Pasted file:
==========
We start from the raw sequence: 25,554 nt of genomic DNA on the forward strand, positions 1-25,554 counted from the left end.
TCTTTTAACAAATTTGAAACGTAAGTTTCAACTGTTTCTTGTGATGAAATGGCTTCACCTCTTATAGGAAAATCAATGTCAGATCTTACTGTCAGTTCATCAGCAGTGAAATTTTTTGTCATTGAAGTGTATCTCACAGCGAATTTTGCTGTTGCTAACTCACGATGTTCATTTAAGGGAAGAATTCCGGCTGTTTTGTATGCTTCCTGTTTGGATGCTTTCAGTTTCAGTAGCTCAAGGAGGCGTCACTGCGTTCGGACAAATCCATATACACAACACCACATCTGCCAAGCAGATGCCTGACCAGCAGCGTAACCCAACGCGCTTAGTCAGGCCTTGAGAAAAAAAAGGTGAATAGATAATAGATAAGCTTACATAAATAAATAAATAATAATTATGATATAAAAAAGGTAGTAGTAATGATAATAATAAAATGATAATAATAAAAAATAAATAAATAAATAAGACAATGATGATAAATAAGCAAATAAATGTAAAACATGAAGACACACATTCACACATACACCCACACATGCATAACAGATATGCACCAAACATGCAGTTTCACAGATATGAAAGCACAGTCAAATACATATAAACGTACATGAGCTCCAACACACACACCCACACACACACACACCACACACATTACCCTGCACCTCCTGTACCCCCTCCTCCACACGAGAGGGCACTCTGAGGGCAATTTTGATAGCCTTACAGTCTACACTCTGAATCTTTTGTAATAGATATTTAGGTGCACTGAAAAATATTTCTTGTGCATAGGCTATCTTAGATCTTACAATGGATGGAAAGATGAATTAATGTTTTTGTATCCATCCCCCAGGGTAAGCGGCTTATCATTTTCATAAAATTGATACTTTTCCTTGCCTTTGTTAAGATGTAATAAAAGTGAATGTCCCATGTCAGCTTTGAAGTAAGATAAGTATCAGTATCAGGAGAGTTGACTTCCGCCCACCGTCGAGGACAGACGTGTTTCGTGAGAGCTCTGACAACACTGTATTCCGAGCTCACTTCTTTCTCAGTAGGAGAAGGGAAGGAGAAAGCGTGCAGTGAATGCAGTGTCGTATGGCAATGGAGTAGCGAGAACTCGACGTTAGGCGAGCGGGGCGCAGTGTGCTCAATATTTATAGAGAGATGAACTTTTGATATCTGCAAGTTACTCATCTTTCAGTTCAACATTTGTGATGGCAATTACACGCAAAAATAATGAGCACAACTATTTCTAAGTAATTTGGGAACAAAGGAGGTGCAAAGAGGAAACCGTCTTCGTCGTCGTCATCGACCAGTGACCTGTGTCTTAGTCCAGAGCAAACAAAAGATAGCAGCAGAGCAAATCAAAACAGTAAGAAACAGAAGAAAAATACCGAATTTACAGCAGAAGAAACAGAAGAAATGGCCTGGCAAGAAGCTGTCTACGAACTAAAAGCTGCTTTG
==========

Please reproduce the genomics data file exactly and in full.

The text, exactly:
We start from the raw sequence: 25,554 nt of genomic DNA on the forward strand, positions 1-25,554 counted from the left end.
TCTTTTAACAAATTTGAAACGTAAGTTTCAACTGTTTCTTGTGATGAAATGGCTTCACCTCTTATAGGAAAATCAATGTCAGATCTTACTGTCAGTTCATCAGCAGTGAAATTTTTTGTCATTGAAGTGTATCTCACAGCGAATTTTGCTGTTGCTAACTCACGATGTTCATTTAAGGGAAGAATTCCGGCTGTTTTGTATGCTTCCTGTTTGGATGCTTTCAGTTTCAGTAGCTCAAGGAGGCGTCACTGCGTTCGGACAAATCCATATACACAACACCACATCTGCCAAGCAGATGCCTGACCAGCAGCGTAACCCAACGCGCTTAGTCAGGCCTTGAGAAAAAAAAGGTGAATAGATAATAGATAAGCTTACATAAATAAATAAATAATAATTATGATATAAAAAAGGTAGTAGTAATGATAATAATAAAATGATAATAATAAAAAATAAATAAATAAATAAGACAATGATGATAAATAAGCAAATAAATGTAAAACATGAAGACACACATTCACACATACACCCACACATGCATAACAGATATGCACCAAACATGCAGTTTCACAGATATGAAAGCACAGTCAAATACATATAAACGTACATGAGCTCCAACACACACACCCACACACACACACACCACACACATTACCCTGCACCTCCTGTACCCCCTCCTCCACACGAGAGGGCACTCTGAGGGCAATTTTGATAGCCTTACAGTCTACACTCTGAATCTTTTGTAATAGATATTTAGGTGCACTGAAAAATATTTCTTGTGCATAGGCTATCTTAGATCTTACAATGGATGGAAAGATGAATTAATGTTTTTGTATCCATCCCCCAGGGTAAGCGGCTTATCATTTTCATAAAATTGATACTTTTCCTTGCCTTTGTTAAGATGTAATAAAAGTGAATGTCCCATGTCAGCTTTGAAGTAAGATAAGTATCAGTATCAGGAGAGTTGACTTCCGCCCACCGTCGAGGACAGACGTGTTTCGTGAGAGCTCTGACAACACTGTATTCCGAGCTCACTTCTTTCTCAGTAGGAGAAGGGAAGGAGAAAGCGTGCAGTGAATGCAGTGTCGTATGGCAATGGAGTAGCGAGAACTCGACGTTAGGCGAGCGGGGCGCAGTGTGCTCAATATTTATAGAGAGATGAACTTTTGATATCTGCAAGTTACTCATCTTTCAGTTCAACATTTGTGATGGCAATTACACGCAAAAATAATGAGCACAACTATTTCTAAGTAATTTGGGAACAAAGGAGGTGCAAAGAGGAAACCGTCTTCGTCGTCGTCATCGACCAGTGACCTGTGTCTTAGTCCAGAGCAAACAAAAGATAGCAGCAGAGCAAATCAAAACAGTAAGAAACAGAAGAAAAATACCGAATTTACAGCAGAAGAAACAGAAGAAATGGCCTGGCAAGAAGCTGTCTACGAACTAAAAGCTGCTTTG